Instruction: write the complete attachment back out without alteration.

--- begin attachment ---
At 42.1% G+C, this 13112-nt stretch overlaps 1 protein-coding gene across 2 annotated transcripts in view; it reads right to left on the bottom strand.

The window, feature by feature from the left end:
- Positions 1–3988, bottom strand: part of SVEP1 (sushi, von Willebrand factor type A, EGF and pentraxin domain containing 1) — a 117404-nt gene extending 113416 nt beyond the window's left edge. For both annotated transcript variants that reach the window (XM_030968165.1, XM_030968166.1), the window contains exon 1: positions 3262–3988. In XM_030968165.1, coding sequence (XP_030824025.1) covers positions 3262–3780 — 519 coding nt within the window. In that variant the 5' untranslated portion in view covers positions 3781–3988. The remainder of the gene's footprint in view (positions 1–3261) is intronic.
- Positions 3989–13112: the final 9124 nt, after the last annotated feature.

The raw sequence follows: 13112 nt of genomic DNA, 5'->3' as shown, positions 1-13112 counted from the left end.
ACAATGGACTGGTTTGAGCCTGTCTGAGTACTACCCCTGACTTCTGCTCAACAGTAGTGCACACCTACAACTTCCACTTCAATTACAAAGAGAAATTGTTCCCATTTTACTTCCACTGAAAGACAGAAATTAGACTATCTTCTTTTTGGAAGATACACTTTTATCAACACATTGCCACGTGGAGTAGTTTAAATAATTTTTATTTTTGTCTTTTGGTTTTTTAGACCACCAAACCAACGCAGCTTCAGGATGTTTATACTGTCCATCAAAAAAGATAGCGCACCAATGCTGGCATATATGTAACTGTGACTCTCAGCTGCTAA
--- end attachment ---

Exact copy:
At 42.1% G+C, this 13112-nt stretch overlaps 1 protein-coding gene across 2 annotated transcripts in view; it reads right to left on the bottom strand.

The window, feature by feature from the left end:
- Positions 1–3988, bottom strand: part of SVEP1 (sushi, von Willebrand factor type A, EGF and pentraxin domain containing 1) — a 117404-nt gene extending 113416 nt beyond the window's left edge. For both annotated transcript variants that reach the window (XM_030968165.1, XM_030968166.1), the window contains exon 1: positions 3262–3988. In XM_030968165.1, coding sequence (XP_030824025.1) covers positions 3262–3780 — 519 coding nt within the window. In that variant the 5' untranslated portion in view covers positions 3781–3988. The remainder of the gene's footprint in view (positions 1–3261) is intronic.
- Positions 3989–13112: the final 9124 nt, after the last annotated feature.

The raw sequence follows: 13112 nt of genomic DNA, 5'->3' as shown, positions 1-13112 counted from the left end.
ACAATGGACTGGTTTGAGCCTGTCTGAGTACTACCCCTGACTTCTGCTCAACAGTAGTGCACACCTACAACTTCCACTTCAATTACAAAGAGAAATTGTTCCCATTTTACTTCCACTGAAAGACAGAAATTAGACTATCTTCTTTTTGGAAGATACACTTTTATCAACACATTGCCACGTGGAGTAGTTTAAATAATTTTTATTTTTGTCTTTTGGTTTTTTAGACCACCAAACCAACGCAGCTTCAGGATGTTTATACTGTCCATCAAAAAAGATAGCGCACCAATGCTGGCATATATGTAACTGTGACTCTCAGCTGCTAA